Amid recent hype about how generative AI (artificial intelligence) will replace white-collared work, Singapore has been investing in robots that could replace manual work across labour-intensive industries such as F&B, logistics and manufacturing. This is unsurprising given the perennial labour crunch the country faces with its small population and tightening immigration quotas. For one, Ross Digital, a robotics firm for the F&B industry is automating cooking processes, from making coffee to cleaning dishes, in partnership with the Singapore government, which has invested S$3.5m in the project. These robots won’t just be at high-end restaurants but will also be deployed at selected hawker centres in Singapore. Meanwhile, the Nanyang Technological University (NTU) has jointly invested S$24m with Taiwan-based Delta Electronics to start the Delta-NTU Corporate Lab for Advanced Robotics. It’ll develop robots for more complex settings, such as in the manufacturing and logistics industries. They’ll have, for instance, grip-adjusting abilities and smart sensing systems to work with fragile and hazardous materials. At the end of the day, both AI and robotics are two sides of the same coin—increased automation of manual and repeatable tasks. Whether that necessarily means less jobs or better jobs will be a function of whether Singaporeans can build human skills that are irreplaceable by technology.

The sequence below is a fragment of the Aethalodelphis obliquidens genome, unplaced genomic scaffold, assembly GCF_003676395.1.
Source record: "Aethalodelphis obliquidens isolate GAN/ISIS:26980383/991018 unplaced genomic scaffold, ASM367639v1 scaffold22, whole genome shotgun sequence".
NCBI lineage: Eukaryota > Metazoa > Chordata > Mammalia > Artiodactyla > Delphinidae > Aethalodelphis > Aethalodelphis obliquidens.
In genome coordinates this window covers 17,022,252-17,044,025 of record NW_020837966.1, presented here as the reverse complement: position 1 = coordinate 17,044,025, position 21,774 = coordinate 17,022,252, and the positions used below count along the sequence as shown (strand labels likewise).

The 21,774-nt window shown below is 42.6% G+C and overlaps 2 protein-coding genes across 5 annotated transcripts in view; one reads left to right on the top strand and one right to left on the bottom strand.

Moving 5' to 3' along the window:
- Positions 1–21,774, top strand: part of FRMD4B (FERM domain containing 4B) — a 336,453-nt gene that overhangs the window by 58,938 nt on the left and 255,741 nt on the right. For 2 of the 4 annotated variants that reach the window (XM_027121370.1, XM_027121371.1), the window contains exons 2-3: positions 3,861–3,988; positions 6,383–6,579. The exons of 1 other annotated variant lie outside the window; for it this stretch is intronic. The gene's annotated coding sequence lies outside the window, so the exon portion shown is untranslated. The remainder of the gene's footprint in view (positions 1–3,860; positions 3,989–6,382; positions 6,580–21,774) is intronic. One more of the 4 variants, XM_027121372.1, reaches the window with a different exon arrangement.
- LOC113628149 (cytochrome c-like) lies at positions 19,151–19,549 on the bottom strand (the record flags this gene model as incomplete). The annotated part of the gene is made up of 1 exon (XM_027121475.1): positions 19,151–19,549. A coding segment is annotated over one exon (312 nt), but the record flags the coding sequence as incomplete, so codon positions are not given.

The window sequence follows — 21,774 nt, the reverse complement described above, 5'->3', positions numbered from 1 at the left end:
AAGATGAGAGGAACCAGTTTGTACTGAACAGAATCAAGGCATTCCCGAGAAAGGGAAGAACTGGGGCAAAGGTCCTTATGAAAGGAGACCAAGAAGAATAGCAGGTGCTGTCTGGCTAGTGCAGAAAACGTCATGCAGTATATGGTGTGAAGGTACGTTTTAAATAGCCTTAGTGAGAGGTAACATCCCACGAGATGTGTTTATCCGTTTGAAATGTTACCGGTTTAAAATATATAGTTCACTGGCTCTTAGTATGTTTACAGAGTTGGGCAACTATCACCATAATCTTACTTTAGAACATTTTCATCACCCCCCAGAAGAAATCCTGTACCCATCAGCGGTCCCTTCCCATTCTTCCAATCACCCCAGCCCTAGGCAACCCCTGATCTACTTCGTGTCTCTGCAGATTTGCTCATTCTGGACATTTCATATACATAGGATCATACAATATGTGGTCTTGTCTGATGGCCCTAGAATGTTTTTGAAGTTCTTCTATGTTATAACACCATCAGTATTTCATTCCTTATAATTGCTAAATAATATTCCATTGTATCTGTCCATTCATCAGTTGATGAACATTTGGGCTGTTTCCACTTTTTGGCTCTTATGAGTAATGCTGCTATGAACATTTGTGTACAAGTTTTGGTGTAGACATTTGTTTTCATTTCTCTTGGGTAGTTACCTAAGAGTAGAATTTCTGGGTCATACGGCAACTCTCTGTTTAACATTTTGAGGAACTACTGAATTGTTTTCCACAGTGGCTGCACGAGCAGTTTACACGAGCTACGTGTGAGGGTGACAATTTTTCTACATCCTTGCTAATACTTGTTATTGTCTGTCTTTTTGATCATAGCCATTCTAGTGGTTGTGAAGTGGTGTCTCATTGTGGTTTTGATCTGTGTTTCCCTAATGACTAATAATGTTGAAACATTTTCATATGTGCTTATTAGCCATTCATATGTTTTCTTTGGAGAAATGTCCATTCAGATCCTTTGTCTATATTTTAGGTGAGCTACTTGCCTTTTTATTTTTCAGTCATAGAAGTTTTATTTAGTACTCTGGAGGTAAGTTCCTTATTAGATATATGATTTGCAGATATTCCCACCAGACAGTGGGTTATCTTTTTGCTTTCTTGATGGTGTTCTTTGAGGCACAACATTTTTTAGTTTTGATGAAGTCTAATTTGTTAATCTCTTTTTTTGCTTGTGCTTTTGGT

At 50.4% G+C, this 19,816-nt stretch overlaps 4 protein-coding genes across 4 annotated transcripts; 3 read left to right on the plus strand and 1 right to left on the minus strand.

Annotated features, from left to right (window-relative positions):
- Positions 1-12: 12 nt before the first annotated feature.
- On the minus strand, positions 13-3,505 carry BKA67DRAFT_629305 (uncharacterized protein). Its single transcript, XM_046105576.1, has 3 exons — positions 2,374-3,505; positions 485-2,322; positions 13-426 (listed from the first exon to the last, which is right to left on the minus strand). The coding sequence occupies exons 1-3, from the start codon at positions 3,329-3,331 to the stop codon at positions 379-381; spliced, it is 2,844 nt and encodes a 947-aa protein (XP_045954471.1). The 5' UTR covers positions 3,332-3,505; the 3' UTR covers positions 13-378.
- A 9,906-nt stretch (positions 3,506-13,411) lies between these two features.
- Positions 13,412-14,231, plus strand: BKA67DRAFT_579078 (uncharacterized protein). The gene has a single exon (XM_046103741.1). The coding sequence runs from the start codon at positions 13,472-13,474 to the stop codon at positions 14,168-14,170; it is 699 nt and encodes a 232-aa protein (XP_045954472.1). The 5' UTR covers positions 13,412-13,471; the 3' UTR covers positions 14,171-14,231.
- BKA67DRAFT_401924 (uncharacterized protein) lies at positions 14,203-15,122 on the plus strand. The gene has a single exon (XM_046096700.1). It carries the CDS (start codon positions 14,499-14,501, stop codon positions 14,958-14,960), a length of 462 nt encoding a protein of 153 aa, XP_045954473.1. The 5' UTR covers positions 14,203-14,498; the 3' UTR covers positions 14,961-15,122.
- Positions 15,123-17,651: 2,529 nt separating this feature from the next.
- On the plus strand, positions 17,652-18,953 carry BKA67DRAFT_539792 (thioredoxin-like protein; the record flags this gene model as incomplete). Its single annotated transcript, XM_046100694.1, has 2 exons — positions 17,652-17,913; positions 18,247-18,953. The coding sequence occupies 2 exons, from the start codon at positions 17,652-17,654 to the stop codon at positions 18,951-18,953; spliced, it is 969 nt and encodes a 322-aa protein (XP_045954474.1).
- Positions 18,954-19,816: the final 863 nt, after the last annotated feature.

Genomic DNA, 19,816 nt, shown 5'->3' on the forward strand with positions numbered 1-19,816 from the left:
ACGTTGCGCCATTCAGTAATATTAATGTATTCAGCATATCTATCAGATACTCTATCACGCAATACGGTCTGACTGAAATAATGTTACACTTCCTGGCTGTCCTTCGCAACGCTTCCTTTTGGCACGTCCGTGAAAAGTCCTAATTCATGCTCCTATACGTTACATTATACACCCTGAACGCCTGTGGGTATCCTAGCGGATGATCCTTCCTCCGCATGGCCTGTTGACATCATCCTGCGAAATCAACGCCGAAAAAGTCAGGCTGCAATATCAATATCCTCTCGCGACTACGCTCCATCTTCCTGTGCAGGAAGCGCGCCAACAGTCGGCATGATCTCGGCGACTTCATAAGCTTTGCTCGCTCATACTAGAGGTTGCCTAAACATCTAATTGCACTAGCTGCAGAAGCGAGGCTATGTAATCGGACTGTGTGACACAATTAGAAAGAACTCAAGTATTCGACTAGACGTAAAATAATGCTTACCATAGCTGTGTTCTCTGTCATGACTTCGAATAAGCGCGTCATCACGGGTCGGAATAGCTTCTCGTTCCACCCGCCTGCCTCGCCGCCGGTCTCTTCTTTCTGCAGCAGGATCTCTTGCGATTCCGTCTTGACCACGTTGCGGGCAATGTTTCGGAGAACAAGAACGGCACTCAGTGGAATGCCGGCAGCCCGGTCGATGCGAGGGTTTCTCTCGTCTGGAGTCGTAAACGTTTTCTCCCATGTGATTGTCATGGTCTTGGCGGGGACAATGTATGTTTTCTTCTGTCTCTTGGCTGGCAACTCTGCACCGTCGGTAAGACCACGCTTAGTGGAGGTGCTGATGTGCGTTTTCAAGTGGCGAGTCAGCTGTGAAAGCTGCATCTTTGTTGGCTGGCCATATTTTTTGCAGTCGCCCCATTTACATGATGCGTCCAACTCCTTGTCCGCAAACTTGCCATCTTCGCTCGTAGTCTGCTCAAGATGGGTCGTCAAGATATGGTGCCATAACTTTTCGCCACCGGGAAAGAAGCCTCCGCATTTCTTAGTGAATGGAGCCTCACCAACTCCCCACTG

Tech: WhatsApp struggles to keep pace with Telegram
WhatsApp finally announced the launch of its Channels feature in Singapore, only the second market after Colombia to offer the new feature. It’s akin to Instagram’s new “Channels” feature, which allows creators to broadcast one-way messages directly to their followers, increasing their engagement. WhatsApp’s Channels will initially only be accessible to early-access partners, such as the Ministry of Communications and Information, the Land Transport Authority, the Ministry of Home Affairs, and the Singapore Heart Foundation. While WhatsApp wants to eventually make access ubiquitous, Telegram has since 2015 allowed every user to start their own channels. Organisations such as Gov.sg already have over 267,000 subscribers. Individuals are also increasingly using their Telegram personal channels to post daily updates, almost like an Instagram story. Given the increased competitive threat of Telegram to both WhatsApp and Instagram, it’s unsurprising that Meta, WhatsApp’s owner, is finally launching this feature—albeit eight years late. Neither WhatsApp nor Telegram run ads yet. The former is funded by its parent while the latter is a non-profit funded by philanthropy—although its paid “Premium” service now has over 1m subscribers. WhatsApp still has a far larger overall user base—2bn monthly active users compared to Telegram’s 700m. Perhaps that’s one reason for its complacency.